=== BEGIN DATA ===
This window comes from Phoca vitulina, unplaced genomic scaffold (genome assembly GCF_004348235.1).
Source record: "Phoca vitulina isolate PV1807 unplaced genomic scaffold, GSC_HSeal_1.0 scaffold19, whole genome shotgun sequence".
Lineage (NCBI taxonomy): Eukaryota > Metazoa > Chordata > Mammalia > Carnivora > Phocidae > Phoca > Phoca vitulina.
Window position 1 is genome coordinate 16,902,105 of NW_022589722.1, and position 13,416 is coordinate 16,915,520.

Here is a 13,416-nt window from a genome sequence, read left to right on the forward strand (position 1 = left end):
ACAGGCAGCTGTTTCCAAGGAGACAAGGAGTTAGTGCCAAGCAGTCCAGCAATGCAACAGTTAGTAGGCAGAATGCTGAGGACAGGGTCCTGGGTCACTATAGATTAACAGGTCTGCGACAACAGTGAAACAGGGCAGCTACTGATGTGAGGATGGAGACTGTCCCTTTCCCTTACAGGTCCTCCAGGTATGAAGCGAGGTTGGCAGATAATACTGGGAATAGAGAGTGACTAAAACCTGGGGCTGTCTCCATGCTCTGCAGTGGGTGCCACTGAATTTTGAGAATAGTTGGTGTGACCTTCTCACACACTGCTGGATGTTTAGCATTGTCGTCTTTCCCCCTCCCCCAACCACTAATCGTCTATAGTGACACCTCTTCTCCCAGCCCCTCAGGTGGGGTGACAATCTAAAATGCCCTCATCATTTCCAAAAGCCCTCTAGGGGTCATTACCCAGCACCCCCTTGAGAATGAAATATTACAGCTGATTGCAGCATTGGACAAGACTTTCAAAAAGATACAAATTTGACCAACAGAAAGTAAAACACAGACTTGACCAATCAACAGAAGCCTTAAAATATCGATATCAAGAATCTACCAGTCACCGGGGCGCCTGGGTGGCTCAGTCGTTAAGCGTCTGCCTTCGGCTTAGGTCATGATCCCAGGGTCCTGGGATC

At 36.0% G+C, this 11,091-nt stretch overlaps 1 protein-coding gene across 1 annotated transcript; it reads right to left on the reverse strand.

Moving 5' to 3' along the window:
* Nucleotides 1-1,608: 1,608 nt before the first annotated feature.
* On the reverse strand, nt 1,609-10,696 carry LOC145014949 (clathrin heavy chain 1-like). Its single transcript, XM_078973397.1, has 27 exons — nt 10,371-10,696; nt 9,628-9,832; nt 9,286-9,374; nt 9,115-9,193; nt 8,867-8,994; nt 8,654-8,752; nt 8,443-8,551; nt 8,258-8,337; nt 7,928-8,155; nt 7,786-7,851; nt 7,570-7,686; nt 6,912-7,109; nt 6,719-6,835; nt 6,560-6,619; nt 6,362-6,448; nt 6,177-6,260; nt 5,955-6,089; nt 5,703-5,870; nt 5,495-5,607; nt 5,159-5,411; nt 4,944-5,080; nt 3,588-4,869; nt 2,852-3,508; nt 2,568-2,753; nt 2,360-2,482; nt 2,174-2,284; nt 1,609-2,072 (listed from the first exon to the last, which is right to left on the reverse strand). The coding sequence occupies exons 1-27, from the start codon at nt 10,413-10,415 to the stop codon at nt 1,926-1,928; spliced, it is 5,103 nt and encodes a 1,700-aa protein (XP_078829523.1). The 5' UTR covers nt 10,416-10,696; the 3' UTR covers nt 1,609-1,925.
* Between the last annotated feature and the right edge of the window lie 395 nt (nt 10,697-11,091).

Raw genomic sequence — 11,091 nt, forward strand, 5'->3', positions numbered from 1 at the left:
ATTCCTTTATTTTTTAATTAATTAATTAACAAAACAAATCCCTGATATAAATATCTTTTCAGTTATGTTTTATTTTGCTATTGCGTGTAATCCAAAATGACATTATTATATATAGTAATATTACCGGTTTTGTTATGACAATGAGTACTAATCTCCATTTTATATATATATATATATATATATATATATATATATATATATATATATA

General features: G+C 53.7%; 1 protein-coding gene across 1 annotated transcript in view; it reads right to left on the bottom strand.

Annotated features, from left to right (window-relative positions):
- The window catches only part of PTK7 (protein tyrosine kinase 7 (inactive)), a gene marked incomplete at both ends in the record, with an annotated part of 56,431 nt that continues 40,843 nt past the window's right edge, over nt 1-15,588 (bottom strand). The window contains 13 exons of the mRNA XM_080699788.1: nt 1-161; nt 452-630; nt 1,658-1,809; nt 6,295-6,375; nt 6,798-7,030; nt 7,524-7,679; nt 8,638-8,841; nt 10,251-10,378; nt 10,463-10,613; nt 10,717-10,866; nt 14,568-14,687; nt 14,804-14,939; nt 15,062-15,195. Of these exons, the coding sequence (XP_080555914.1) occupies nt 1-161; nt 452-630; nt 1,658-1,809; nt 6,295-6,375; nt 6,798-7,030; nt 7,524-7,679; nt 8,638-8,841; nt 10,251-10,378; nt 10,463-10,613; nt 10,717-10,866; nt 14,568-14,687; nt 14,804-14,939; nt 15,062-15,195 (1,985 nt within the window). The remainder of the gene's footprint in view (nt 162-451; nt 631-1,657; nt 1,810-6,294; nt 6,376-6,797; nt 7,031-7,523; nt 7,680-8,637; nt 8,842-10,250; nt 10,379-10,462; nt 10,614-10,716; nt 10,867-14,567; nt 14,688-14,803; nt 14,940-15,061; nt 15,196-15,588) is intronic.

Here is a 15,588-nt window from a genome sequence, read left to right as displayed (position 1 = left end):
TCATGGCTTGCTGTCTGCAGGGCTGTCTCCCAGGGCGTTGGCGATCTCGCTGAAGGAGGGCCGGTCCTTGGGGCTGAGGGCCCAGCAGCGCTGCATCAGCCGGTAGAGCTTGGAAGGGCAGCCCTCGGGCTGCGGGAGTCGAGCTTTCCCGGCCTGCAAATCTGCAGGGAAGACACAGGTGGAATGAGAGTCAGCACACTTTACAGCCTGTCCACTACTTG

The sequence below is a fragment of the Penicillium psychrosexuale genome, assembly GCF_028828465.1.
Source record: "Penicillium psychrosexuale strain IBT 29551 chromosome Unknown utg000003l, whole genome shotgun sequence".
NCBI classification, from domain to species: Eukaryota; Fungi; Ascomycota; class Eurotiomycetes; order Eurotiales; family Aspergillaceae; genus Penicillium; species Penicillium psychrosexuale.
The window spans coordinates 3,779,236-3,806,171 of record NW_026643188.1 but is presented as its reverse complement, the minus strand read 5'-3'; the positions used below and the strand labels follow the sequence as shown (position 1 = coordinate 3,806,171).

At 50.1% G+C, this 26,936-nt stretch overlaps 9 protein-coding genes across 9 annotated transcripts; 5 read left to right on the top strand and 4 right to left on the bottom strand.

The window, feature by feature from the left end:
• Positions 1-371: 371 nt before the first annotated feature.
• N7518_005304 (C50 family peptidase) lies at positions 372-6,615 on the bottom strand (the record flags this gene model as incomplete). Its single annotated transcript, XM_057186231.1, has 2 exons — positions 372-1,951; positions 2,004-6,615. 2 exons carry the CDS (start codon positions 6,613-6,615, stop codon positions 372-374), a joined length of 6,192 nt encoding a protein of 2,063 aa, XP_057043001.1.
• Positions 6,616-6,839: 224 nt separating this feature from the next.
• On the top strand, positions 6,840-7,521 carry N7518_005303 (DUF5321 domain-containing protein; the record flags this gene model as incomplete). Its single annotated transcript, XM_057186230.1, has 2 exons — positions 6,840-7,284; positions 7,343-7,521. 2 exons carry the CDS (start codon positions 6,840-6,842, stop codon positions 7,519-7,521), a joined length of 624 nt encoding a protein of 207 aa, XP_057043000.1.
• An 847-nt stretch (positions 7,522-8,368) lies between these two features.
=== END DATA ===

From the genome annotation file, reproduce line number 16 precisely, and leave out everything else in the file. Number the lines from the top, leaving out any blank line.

- The window catches only part of PTK7 (protein tyrosine kinase 7 (inactive)), a gene marked incomplete at both ends in the record, with an annotated part of 56,431 nt that continues 40,843 nt past the window's right edge, over nt 1-15,588 (bottom strand). The window contains 13 exons of the mRNA XM_080699788.1: nt 1-161; nt 452-630; nt 1,658-1,809; nt 6,295-6,375; nt 6,798-7,030; nt 7,524-7,679; nt 8,638-8,841; nt 10,251-10,378; nt 10,463-10,613; nt 10,717-10,866; nt 14,568-14,687; nt 14,804-14,939; nt 15,062-15,195. Of these exons, the coding sequence (XP_080555914.1) occupies nt 1-161; nt 452-630; nt 1,658-1,809; nt 6,295-6,375; nt 6,798-7,030; nt 7,524-7,679; nt 8,638-8,841; nt 10,251-10,378; nt 10,463-10,613; nt 10,717-10,866; nt 14,568-14,687; nt 14,804-14,939; nt 15,062-15,195 (1,985 nt within the window). The remainder of the gene's footprint in view (nt 162-451; nt 631-1,657; nt 1,810-6,294; nt 6,376-6,797; nt 7,031-7,523; nt 7,680-8,637; nt 8,842-10,250; nt 10,379-10,462; nt 10,614-10,716; nt 10,867-14,567; nt 14,688-14,803; nt 14,940-15,061; nt 15,196-15,588) is intronic.